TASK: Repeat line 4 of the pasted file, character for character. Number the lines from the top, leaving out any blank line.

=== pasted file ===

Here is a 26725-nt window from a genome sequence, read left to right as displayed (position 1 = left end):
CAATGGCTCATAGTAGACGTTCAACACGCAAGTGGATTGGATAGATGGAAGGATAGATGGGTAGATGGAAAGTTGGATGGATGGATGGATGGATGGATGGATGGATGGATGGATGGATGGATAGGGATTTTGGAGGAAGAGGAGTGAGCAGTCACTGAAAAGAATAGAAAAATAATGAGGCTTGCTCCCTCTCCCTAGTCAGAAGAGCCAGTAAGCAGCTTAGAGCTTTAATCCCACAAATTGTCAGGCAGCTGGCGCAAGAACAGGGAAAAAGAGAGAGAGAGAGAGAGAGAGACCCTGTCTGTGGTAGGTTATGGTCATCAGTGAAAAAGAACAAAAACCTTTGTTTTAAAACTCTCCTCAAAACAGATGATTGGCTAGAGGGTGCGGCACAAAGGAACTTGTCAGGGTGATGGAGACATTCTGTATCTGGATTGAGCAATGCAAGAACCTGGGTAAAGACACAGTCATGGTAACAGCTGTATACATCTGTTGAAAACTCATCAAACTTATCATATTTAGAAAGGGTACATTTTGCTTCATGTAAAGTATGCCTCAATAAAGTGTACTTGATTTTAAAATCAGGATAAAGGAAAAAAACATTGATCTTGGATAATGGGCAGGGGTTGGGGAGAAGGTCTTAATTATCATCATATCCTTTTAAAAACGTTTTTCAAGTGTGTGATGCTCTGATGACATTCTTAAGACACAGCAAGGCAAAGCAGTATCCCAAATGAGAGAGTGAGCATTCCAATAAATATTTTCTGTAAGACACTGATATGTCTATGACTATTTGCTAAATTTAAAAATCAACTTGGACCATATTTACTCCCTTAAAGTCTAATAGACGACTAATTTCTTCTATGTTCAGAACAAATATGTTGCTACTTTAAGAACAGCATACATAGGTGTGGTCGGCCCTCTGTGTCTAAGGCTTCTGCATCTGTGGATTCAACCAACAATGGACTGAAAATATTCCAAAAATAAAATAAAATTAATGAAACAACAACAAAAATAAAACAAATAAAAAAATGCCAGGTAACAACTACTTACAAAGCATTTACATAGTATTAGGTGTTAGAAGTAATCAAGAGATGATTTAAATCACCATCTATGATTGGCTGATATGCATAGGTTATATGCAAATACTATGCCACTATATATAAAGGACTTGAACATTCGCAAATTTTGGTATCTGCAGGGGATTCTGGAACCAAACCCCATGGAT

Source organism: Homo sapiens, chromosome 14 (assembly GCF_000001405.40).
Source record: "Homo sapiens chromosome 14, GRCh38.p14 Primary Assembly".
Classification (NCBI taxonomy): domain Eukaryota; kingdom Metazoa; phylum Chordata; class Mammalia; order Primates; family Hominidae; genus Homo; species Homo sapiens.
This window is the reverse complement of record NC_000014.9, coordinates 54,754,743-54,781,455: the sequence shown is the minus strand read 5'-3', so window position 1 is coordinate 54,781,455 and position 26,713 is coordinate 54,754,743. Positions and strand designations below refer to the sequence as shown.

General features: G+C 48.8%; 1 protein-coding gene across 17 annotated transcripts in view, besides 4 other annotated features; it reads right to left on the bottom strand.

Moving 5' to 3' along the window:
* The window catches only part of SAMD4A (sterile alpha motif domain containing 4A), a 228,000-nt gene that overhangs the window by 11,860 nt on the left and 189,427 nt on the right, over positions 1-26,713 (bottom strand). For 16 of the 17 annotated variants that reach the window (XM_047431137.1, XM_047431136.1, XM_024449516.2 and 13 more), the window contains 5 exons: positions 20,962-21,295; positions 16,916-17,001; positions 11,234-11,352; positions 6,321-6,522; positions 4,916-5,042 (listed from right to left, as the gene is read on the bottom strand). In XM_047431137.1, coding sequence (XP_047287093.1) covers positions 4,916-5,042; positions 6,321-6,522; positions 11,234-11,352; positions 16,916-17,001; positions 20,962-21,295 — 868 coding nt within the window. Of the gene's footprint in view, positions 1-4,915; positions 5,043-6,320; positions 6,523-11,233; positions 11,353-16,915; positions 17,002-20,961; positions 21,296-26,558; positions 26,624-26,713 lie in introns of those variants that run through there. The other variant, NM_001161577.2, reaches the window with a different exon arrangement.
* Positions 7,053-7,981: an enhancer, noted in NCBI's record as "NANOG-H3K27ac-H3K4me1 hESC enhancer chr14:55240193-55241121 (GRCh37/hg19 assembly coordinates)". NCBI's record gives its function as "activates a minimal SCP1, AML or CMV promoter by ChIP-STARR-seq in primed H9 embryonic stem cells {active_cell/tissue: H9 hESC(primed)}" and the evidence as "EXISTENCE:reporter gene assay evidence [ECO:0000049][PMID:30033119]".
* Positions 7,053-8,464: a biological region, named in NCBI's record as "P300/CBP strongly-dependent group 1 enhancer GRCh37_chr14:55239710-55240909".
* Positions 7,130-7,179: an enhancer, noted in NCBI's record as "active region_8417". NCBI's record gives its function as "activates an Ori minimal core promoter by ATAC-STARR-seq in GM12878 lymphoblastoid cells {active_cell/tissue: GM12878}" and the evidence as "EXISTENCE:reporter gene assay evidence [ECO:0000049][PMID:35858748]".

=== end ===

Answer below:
Source record: "Homo sapiens chromosome 14, GRCh38.p14 Primary Assembly".